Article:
Once Cornet enters Beauty Castle, she makes her way to the throne room where Marjoly, Crowdia, Gao, and Myao are waiting for her. Cornet fights and defeats Marjoly and just as Marjoly bluffs that she wasn’t using her full power and prepares to power up, Golonzo breaks in through the back wall with the completely restored Ancient Weapon. It’s revealed that Golonzo was working for Marjoly, but in reality he was just using her resources to rebuild the Ancient Weapon and plots to take over the world. Marjoly quickly defeats the Ancient Weapon, and just as she’s about to finish it off, her spell fails. Kururu appears and gives Cornet the extra encouragement that allows her to finish off the Ancient Weapon. After defeating the Ancient Weapon, Cornet approaches the petrified prince and kisses him, thus, breaking the curse. Marjoly acknowledges this act of love and lets them go.

The story concludes with Cornet and Ferdinand getting married and the entire cast celebrates the wedding, including the Marjoly family. During the celebration, Cornet heads outside to the castle balcony where Kururu/Cherie bids her farewell to Cornet. Cherie announces her job was to ensure Cornet’s happiness and now that’s been completed she leaves Kururu’s body and ascends to heaven. Cornet picks up the inanimate Kururu puppet and is joined by the prince as the credits roll.

After the credits roll, a bit of dialogue between what is assumed to be Cornet and Ferdinand reveals Cornet is pregnant with their first child. Cornet believes it will be a girl that will be named Kururu. The name isn’t mentioned in the game, but is evidenced because the game’s sequel, Little Princess: Marl Oukoku no Ningyou Hime 2, stars Cornet’s daughter, Kururu.

Musical Segments

At certain points in the story, the characters will break out into song that is related to the current situation. These instances are scripted and the topics for these songs range from Cornet daydreaming about the prince, to frogs singing about their homeland, to pirates singing about lotion. In the U.S. PlayStation version, players have the option to hear the vocals in either English or Japanese. The DS version, however, only featured the Japanese version because there were localization issues with the English version. After viewing these scenes in the story, they can be replayed from the gallery on the main menu.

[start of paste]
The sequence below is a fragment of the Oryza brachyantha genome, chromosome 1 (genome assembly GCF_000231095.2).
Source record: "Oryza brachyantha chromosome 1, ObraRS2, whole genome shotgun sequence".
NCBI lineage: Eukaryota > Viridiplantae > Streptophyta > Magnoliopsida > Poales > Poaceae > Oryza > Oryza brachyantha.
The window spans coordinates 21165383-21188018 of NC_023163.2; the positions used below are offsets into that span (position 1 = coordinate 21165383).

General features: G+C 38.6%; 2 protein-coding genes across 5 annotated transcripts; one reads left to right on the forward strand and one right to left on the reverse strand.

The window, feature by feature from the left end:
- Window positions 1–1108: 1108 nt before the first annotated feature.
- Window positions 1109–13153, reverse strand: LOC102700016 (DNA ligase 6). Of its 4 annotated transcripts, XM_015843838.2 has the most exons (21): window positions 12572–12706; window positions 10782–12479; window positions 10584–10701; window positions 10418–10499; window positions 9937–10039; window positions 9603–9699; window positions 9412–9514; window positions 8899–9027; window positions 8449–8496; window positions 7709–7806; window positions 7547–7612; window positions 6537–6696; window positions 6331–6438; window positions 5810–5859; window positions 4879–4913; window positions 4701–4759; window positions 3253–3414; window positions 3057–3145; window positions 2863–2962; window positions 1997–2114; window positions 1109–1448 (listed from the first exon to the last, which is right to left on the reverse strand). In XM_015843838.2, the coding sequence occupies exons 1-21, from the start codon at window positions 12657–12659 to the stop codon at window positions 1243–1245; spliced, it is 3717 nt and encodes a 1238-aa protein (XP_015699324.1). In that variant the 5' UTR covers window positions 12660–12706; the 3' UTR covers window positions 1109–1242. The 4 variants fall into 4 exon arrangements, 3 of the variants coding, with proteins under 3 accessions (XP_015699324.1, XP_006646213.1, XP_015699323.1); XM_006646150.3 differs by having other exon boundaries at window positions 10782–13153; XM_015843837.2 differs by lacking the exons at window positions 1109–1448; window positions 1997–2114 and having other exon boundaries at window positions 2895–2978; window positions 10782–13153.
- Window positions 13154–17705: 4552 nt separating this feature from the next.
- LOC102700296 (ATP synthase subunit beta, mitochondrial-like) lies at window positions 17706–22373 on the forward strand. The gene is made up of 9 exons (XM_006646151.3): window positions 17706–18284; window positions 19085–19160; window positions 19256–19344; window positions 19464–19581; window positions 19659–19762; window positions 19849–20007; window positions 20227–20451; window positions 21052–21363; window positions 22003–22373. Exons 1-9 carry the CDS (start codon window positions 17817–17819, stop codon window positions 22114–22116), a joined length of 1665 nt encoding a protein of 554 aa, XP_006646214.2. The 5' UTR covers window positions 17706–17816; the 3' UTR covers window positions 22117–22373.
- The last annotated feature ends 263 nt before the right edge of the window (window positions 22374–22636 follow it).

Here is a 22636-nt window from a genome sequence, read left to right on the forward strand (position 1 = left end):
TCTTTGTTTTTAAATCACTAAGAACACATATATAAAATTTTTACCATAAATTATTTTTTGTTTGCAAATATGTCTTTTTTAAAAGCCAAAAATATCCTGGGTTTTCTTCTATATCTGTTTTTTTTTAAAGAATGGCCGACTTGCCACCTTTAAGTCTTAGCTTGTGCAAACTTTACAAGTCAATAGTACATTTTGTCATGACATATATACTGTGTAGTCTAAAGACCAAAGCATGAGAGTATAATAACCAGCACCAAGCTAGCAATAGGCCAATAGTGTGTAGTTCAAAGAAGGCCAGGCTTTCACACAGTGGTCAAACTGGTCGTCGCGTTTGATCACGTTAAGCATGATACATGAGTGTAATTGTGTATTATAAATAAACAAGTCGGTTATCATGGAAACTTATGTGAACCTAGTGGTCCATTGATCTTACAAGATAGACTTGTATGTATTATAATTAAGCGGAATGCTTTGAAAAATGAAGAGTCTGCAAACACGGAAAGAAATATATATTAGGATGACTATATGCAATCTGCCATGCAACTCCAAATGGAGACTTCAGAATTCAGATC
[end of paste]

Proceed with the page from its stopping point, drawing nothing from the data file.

Characters

Cornet Espoire – A girl who has the magical ability to communicate with puppets and bring them to life with her horn. She dreams of meeting the prince of her dreams.

Kururu – A fairy puppet who is Cornet’s best friend and acts as her guardian angel. She is mischievous and often ridicules Cornet for her absent-mindedness. The story reveals that she hosts the soul of Cherie, Cornet’s mother.

Mustaki – Cornet’s grandfather and only living relative. He is a master craftsman of puppets and repairs any broken puppets that Cornet brings to him. He has a history with Polansky in developing the Ancient Weapon back in the Great War. They both saw this weapon as something that could be dangerous if used with the wrong hands and decided to destroy it.

Prince Ferdinand E. Marl – Prince of Marl’s Kingdom, enjoys hunting and practicing his swordplay. Many women dream of marrying him, and he appears to rescue Cornet when she was in danger. He is turned to stone and kidnapped by Marjoly.

Etoile Rosenqueen – Cornet’s rival and spoiled rich. She and Cornet were childhood fans, but she got older, she became obsessed with her wealth. Despite her regal appearance, she also packs heavy artillery and is always accompanied by her two bodyguards.

Marjoly – An evil, dim-witted witch who is said to be more than 1,000 years old, but retains her youthful appearance with the aid of magic spells and copious amounts of make-up. She leads her family of sisters who often mock her for her age. She falls in love with Ferdinand and tries cast a love spell on him, but turns him to stone by accident and is kidnapped by her.

Crowdia – A beautiful warrior who sports large black wings and is part of the Marjoly family. She fights with swords.

Gao – A boyish-looking female that has a dog tail and is part of the Marjoly family. She fights with her fists.

Myao – A child-like witch who has cat ears and is part of the Marjoly family. She is able to summon monsters.

Golonzo – The royal minister and well-known pervert. He attempted to take control of the Ancient Weapon after the Great War but was stopped by Cherie. Years later he secret works for Marjoly as he attempts to rebuild the Ancient Weapon in order to take over the world.

Polansky – A wise sage who worked with Mustaki on the Ancient Weapon during the Great War. He tells Cornet to collect the five Heart Stones in order to activate the portal to Marjoly’s lair and to save the prince.

Cherie – Cornet’s mother who died in an accident several years ago. She had magical powers like Cornet. A dream sequence reveals the circumstances that led to her death and revealed her to be a powerful angel from ancient times. She transferred her soul to the puppet Kururu in order to watch over Cornet.

Gameplay

The gameplay between the two versions is identical, with the major difference being in the combat. Outside of combat, the game plays like a very simple RPG. Traveling to different areas is done through a map select screen. The towns are filled with NPC villagers and puppets that talk to Cornet, as well as shops. There are no weapon or armor shops as the only equipment you can change are accessories. Cornet and her puppet team can each equip up to three accessories at a time. The accessories grant bonuses to attack, defense, speed, magic and so on. In addition to accessories, shops also carry recovery items.The dungeon areas of the game consist of simple maze environments that are filled with treasure chests and random encounters.

Battle System and Differences Between the Two Versions